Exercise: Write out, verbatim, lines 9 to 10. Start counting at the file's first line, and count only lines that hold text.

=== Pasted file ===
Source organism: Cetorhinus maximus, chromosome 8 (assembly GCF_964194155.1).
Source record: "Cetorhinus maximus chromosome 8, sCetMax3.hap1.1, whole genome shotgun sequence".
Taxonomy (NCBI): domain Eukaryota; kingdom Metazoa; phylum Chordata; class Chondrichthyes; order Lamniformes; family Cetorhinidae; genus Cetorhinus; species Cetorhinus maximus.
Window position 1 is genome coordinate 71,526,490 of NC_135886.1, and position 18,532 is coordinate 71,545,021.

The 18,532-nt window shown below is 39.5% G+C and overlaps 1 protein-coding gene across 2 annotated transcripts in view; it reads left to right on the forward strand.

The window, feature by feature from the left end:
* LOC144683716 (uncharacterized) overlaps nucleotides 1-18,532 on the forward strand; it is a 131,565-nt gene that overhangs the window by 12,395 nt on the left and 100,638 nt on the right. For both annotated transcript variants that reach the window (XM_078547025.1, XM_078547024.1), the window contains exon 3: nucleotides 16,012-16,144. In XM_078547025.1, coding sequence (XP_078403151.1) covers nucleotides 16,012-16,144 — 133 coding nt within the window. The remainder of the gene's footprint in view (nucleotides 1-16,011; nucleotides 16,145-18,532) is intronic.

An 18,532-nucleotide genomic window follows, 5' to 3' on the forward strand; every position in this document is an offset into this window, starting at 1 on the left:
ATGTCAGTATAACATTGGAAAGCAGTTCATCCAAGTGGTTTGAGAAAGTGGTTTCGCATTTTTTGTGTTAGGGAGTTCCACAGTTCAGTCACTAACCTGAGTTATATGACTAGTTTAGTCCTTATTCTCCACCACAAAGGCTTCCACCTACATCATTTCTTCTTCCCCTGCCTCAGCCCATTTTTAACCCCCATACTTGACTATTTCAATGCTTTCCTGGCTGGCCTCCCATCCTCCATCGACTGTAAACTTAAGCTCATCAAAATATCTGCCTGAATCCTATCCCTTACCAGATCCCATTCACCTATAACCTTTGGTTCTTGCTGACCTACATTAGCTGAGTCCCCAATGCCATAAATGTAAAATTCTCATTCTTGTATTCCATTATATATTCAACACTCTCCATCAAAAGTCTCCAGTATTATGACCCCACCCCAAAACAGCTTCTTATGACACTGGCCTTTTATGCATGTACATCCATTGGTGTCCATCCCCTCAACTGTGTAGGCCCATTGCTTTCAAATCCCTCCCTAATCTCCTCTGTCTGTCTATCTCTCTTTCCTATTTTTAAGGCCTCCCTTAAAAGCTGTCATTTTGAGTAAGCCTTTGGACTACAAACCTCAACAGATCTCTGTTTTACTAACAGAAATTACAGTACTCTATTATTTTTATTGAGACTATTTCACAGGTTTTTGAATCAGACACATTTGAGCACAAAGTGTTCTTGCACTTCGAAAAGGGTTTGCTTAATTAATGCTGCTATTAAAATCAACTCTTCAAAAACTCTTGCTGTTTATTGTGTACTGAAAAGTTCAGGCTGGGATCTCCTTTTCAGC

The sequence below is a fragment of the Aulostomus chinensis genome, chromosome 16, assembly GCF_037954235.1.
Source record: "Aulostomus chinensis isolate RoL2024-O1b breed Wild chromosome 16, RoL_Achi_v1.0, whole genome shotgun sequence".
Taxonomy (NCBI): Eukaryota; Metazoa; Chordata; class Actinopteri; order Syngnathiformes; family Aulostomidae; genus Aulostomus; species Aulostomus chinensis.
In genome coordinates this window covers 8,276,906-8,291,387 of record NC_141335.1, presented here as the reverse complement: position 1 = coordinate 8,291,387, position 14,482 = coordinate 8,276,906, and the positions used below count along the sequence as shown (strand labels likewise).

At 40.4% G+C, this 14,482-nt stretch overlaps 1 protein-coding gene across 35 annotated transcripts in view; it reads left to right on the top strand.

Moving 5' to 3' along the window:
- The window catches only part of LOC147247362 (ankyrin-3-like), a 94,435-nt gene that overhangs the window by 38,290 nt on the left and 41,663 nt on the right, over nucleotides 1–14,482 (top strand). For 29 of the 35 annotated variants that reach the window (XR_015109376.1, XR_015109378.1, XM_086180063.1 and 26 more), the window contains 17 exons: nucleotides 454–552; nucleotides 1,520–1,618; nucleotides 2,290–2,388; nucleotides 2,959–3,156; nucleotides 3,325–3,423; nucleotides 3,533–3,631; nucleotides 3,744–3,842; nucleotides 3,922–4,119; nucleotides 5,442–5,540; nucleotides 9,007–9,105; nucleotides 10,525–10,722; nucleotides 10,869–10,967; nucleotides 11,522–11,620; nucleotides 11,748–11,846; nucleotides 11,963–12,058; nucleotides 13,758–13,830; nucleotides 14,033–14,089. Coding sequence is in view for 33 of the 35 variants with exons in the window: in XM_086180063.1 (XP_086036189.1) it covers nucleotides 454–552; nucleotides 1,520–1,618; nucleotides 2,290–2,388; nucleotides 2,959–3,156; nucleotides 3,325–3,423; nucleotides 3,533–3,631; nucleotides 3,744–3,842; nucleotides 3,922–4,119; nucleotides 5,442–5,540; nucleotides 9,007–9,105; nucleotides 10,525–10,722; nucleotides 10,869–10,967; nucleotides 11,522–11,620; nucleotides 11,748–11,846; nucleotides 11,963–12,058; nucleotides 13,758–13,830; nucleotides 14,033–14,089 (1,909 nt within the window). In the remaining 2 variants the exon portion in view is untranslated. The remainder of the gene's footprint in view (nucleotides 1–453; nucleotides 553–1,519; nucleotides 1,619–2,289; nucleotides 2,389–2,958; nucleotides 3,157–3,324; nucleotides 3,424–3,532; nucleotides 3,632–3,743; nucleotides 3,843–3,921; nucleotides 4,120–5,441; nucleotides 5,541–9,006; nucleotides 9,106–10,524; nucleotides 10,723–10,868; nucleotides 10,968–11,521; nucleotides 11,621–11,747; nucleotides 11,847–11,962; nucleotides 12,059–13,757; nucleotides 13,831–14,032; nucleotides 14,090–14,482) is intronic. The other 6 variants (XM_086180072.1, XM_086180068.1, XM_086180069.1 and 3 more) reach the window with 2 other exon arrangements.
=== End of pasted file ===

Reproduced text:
ATGTCAGTATAACATTGGAAAGCAGTTCATCCAAGTGGTTTGAGAAAGTGGTTTCGCATTTTTTGTGTTAGGGAGTTCCACAGTTCAGTCACTAACCTGAGTTATATGACTAGTTTAGTCCTTATTCTCCACCACAAAGGCTTCCACCTACATCATTTCTTCTTCCCCTGCCTCAGCCCATTTTTAACCCCCATACTTGACTATTTCAATGCTTTCCTGGCTGGCCTCCCATCCTCCATCGACTGTAAACTTAAGCTCATCAAAATATCTGCCTGAATCCTATCCCTTACCAGATCCCATTCACCTATAACCTTTGGTTCTTGCTGACCTACATTAGCTGAGTCCCCAATGCCATAAATGTAAAATTCTCATTCTTGTATTCCATTATATATTCAACACTCTCCATCAAAAGTCTCCAGTATTATGACCCCACCCCAAAACAGCTTCTTATGACACTGGCCTTTTATGCATGTACATCCATTGGTGTCCATCCCCTCAACTGTGTAGGCCCATTGCTTTCAAATCCCTCCCTAATCTCCTCTGTCTGTCTATCTCTCTTTCCTATTTTTAAGGCCTCCCTTAAAAGCTGTCATTTTGAGTAAGCCTTTGGACTACAAACCTCAACAGATCTCTGTTTTACTAACAGAAATTACAGTACTCTATTATTTTTATTGAGACTATTTCACAGGTTTTTGAATCAGACACATTTGAGCACAAAGTGTTCTTGCACTTCGAAAAGGGTTTGCTTAATTAATGCTGCTATTAAAATCAACTCTTCAAAAACTCTTGCTGTTTATTGTGTACTGAAAAGTTCAGGCTGGGATCTCCTTTTCAGC

The sequence below is a fragment of the Aulostomus chinensis genome, chromosome 16, assembly GCF_037954235.1.